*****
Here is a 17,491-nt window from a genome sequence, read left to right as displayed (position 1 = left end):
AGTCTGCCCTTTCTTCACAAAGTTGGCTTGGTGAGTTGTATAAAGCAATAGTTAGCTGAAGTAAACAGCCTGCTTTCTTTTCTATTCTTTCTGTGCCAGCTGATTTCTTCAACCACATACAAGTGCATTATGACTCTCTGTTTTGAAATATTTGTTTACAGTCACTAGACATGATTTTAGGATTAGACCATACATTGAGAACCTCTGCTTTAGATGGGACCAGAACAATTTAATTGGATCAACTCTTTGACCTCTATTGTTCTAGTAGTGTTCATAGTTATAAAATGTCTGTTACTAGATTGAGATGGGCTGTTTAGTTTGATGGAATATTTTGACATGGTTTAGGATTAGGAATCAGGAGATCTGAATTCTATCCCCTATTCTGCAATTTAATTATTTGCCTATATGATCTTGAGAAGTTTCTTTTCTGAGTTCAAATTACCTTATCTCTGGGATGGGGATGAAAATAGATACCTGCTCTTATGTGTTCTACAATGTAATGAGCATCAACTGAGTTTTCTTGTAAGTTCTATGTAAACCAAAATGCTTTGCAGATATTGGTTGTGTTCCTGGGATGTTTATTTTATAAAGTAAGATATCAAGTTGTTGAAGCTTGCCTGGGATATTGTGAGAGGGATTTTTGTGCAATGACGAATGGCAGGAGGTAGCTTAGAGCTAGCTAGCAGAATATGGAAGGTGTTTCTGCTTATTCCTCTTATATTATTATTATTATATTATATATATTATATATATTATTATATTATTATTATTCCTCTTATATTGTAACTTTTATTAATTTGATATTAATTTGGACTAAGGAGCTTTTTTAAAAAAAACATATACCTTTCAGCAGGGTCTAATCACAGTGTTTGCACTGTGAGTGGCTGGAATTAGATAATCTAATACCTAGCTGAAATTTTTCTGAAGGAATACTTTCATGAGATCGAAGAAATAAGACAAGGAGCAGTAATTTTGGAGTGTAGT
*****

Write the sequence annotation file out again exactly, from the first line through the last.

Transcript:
Here is a 17,491-nt window from a genome sequence, read left to right as displayed (position 1 = left end):
AGTCTGCCCTTTCTTCACAAAGTTGGCTTGGTGAGTTGTATAAAGCAATAGTTAGCTGAAGTAAACAGCCTGCTTTCTTTTCTATTCTTTCTGTGCCAGCTGATTTCTTCAACCACATACAAGTGCATTATGACTCTCTGTTTTGAAATATTTGTTTACAGTCACTAGACATGATTTTAGGATTAGACCATACATTGAGAACCTCTGCTTTAGATGGGACCAGAACAATTTAATTGGATCAACTCTTTGACCTCTATTGTTCTAGTAGTGTTCATAGTTATAAAATGTCTGTTACTAGATTGAGATGGGCTGTTTAGTTTGATGGAATATTTTGACATGGTTTAGGATTAGGAATCAGGAGATCTGAATTCTATCCCCTATTCTGCAATTTAATTATTTGCCTATATGATCTTGAGAAGTTTCTTTTCTGAGTTCAAATTACCTTATCTCTGGGATGGGGATGAAAATAGATACCTGCTCTTATGTGTTCTACAATGTAATGAGCATCAACTGAGTTTTCTTGTAAGTTCTATGTAAACCAAAATGCTTTGCAGATATTGGTTGTGTTCCTGGGATGTTTATTTTATAAAGTAAGATATCAAGTTGTTGAAGCTTGCCTGGGATATTGTGAGAGGGATTTTTGTGCAATGACGAATGGCAGGAGGTAGCTTAGAGCTAGCTAGCAGAATATGGAAGGTGTTTCTGCTTATTCCTCTTATATTATTATTATTATATTATATATATTATATATATTATTATATTATTATTATTCCTCTTATATTGTAACTTTTATTAATTTGATATTAATTTGGACTAAGGAGCTTTTTTAAAAAAAACATATACCTTTCAGCAGGGTCTAATCACAGTGTTTGCACTGTGAGTGGCTGGAATTAGATAATCTAATACCTAGCTGAAATTTTTCTGAAGGAATACTTTCATGAGATCGAAGAAATAAGACAAGGAGCAGTAATTTTGGAGTGTAGT